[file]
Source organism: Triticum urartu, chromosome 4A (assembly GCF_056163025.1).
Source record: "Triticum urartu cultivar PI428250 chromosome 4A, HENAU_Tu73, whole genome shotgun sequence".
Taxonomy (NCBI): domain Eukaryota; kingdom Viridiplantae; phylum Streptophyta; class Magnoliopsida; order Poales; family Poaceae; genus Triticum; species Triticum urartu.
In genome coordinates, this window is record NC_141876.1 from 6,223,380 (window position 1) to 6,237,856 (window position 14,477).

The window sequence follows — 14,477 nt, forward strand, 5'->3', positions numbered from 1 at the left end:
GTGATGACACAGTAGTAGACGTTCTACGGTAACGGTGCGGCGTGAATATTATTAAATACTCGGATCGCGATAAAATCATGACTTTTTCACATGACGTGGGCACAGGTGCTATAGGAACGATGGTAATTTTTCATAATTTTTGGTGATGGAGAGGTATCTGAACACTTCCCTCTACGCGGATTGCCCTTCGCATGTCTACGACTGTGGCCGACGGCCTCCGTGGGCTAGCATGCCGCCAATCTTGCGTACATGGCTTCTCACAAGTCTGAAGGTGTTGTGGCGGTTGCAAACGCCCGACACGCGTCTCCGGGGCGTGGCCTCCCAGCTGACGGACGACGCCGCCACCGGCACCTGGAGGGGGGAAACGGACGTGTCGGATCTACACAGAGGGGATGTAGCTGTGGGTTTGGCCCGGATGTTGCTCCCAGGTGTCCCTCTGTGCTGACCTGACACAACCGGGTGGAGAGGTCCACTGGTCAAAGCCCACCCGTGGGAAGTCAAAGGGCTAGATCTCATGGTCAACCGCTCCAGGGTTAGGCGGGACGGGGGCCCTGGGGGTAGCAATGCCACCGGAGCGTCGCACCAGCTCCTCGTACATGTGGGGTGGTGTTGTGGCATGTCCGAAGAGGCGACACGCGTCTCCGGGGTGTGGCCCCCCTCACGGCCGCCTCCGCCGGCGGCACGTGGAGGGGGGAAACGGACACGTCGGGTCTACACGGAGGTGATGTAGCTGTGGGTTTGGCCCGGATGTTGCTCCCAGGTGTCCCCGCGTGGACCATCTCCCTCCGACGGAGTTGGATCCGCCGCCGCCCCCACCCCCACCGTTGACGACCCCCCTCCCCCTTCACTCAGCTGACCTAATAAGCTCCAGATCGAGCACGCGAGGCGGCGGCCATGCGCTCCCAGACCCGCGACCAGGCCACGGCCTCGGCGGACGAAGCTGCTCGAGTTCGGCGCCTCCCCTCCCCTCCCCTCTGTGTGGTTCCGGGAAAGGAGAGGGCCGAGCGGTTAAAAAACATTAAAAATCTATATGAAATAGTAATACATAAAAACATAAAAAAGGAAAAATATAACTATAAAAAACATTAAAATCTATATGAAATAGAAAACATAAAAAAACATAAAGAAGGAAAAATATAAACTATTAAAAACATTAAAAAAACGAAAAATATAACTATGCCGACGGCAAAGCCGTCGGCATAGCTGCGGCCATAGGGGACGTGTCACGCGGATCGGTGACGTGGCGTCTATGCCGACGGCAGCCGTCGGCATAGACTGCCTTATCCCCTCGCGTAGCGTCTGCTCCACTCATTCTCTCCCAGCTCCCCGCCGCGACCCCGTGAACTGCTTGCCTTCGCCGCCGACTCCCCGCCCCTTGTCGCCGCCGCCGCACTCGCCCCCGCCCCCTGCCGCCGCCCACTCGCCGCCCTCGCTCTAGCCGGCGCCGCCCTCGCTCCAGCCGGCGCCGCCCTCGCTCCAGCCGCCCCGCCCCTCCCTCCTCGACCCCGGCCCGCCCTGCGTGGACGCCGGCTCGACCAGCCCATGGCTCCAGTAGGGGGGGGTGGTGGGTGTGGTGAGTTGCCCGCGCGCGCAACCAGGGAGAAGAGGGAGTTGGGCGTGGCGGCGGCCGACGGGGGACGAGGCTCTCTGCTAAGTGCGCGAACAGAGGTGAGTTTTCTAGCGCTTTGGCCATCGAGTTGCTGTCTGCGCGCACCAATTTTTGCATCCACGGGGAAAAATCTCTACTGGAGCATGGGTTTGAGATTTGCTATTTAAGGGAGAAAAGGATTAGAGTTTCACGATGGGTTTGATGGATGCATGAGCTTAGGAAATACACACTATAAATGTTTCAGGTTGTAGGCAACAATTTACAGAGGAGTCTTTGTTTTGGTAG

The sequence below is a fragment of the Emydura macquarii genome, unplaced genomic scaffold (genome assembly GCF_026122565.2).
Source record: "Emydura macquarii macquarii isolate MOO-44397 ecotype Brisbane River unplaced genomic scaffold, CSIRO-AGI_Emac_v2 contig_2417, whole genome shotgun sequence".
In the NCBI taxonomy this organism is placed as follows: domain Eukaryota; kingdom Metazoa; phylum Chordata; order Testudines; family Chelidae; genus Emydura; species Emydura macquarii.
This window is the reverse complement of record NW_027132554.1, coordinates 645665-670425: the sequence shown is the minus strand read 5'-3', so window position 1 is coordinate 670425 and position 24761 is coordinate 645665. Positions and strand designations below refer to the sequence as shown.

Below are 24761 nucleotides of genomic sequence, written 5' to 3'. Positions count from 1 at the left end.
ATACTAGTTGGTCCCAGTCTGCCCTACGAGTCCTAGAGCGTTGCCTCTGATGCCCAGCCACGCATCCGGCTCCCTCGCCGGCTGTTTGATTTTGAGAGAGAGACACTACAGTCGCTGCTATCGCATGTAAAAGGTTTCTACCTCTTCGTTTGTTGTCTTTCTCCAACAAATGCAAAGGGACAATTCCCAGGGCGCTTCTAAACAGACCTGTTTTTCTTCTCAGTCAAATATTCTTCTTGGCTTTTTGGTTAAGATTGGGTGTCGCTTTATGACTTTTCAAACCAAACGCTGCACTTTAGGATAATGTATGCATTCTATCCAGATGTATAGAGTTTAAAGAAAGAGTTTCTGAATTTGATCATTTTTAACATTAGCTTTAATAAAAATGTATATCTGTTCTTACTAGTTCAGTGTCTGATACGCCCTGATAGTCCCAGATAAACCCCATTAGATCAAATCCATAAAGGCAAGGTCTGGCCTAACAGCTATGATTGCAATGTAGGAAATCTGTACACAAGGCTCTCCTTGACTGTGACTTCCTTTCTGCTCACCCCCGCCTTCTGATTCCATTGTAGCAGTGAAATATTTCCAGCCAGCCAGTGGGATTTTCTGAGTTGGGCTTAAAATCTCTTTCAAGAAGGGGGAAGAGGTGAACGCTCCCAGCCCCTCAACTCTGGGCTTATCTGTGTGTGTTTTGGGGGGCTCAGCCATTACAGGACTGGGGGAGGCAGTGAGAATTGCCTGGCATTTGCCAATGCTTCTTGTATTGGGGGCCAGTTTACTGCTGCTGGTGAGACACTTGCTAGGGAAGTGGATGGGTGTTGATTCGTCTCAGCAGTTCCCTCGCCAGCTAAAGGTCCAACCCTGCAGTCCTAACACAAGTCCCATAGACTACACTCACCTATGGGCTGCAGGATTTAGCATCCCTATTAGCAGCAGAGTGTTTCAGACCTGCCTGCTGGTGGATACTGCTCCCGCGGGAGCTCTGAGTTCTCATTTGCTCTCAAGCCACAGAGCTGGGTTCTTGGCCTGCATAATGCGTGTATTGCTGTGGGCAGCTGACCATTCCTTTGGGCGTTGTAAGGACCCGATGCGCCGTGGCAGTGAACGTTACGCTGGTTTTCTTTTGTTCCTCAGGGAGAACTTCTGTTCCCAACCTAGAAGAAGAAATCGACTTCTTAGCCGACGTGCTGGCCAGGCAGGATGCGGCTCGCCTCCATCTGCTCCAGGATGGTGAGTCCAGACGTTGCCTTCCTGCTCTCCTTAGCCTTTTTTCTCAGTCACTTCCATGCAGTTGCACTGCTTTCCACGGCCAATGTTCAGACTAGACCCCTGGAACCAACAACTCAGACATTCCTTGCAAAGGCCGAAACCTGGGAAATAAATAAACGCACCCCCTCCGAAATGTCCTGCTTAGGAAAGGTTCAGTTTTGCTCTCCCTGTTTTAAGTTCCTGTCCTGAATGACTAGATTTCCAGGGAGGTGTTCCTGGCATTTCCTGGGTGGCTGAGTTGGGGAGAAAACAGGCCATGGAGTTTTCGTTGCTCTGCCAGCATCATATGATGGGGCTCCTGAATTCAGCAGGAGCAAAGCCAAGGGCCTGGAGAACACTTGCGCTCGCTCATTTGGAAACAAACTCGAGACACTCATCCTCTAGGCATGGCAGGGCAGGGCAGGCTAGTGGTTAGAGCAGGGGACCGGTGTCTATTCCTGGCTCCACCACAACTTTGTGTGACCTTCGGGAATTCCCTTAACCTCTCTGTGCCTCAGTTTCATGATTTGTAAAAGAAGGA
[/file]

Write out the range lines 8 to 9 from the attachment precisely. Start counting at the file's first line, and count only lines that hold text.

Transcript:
Source record: "Emydura macquarii macquarii isolate MOO-44397 ecotype Brisbane River unplaced genomic scaffold, CSIRO-AGI_Emac_v2 contig_2417, whole genome shotgun sequence".
In the NCBI taxonomy this organism is placed as follows: domain Eukaryota; kingdom Metazoa; phylum Chordata; order Testudines; family Chelidae; genus Emydura; species Emydura macquarii.